St. Vincent : Live & New

<img src="" alt=" " />It was a special setting as St. Vincent serenaded in the outdoors with songs old and new....

  Right after her work last year on The Polyphonic Spree’s The Fragile Army (QRO album review), Annie Clark (a.k.a. St. Vincent) made a major splash when she went solo with Marry Me (QRO album review).  Now working on her follow-up, Clark was as charming and enchanting as always on Thursday, July 10th, when she played the well-suited Castle Clinton Monument.

Located at the southern tip of Manhattan as part of Battery Park, Castle Clinton (QRO venue review) is an unusual venue, even amongst the many places River-to-River Festival (QRO Festival Guide) holds free concerts over the summer.  While not indoor, the area is surrounded by walls on all four sides (though the towers of Wall Street do loom over), and staffed by park rangers.  Also, while still free, it’s a first-come, first-served seated venue (with some standing room at the back and along the house-left side).  The stage is only a step off the ground, but covered, giving it almost the feel of classical music in the park, or watching a band in a gazebo.

While probably not right for every band, it did work for St. Vincent.  Her high artistic nature, coupled with being backed by a violin and wind section, meant she was a good fit for the crowd, which ranged from young hipsters to old folks.  After starting with a new instrumental, “Two Ships”, she & the band jumped into Marry Me’s opener, “Now Now”.  The outdoor, almost orchestral nature of Castle Clinton did make almost all her pieces higher in tone, with the following “Human Racing” getting a finger-pluck twee, while “Jesus Saves, I Spend” and “All My Stars Aligned” were less encompassingly grand.  The three-piece wind section was definitely played up, like on new numbers “I Was the Actor” and “Underneath the Bed”.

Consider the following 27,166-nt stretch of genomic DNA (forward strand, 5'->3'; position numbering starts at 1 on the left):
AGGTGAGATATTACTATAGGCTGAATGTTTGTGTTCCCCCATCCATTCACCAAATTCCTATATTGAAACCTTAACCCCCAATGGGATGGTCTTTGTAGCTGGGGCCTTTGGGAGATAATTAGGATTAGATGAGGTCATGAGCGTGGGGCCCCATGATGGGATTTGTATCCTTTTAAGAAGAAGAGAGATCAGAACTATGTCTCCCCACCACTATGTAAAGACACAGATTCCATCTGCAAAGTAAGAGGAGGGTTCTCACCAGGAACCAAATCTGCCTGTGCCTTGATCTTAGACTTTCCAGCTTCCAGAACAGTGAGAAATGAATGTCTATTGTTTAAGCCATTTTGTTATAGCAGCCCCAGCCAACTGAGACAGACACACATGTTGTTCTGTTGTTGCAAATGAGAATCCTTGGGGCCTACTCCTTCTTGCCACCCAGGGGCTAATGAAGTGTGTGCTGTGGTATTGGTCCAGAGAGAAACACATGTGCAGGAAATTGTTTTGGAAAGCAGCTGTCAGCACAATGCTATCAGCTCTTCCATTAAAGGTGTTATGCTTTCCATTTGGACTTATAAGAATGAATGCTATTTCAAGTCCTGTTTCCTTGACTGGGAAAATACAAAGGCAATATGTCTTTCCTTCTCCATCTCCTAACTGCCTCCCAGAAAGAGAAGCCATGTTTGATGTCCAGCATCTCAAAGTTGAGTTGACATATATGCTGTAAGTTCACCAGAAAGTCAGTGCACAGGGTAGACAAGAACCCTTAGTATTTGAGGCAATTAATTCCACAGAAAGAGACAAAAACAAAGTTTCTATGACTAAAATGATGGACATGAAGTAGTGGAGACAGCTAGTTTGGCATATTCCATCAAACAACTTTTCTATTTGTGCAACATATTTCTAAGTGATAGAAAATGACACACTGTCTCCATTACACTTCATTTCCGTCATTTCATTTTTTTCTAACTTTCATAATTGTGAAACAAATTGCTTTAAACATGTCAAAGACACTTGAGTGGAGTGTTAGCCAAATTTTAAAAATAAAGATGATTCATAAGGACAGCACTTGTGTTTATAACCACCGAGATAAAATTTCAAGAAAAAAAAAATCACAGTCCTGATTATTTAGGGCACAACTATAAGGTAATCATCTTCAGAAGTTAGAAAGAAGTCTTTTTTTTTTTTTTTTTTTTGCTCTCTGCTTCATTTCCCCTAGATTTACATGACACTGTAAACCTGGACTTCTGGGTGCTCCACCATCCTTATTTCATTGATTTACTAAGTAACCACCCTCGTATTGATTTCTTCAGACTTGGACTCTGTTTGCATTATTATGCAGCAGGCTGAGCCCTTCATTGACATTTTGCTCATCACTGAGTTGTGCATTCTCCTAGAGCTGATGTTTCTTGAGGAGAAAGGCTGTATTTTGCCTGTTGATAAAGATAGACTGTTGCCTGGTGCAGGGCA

But Clark was still able to engage with the crowd, like right after her line in “Marry Me”, “Let’s do what Mary & Joseph do / Without the kid” – “Some people are just getting the joke for the first time…”.  She followed up that with introductions of her band, including comparing her sunglasses-wearing bassist to Max Headroom (she forgot the name of the eighties character, saying “reminds me right now of that 80’s Coke commercial”), how her flutist can do a great impression of [flutist/frontman] Ian Anderson of Jethro Tull (“Fun fact: the first song I ever learned on guitar was [Tull’s] “Aqualung”), and the new music language writing devised by French horn player Michael Atkinson.  She also announced that she’s a Libra…

Following that came Marry’s “Landmines”, then two more new pieces, “Coup” and “Trills”.  “Coup” was a “slow jam” (as Clark warned), while “Trills”, probably the best of the new numbers, was a stop-start crash adventure, wherein Clark really broke out of the confines of the Castle.  She really ended the night strong, first with “Trills”, then Marry’s audience-favorite “Paris Is Burning”, and, in the encore return, her live favorite (“Any song where I can shred a little” – QRO interview) “Your Lips Are Red” (wisely skipping Marry’s weakest track, “What Me Worry”).

Having recently moved from her native Dallas to Brooklyn, New Yorkers can hopefully look forward to more St. Vincent.  And, with new material already in the bag, so can everybody else.

Concert Reviews
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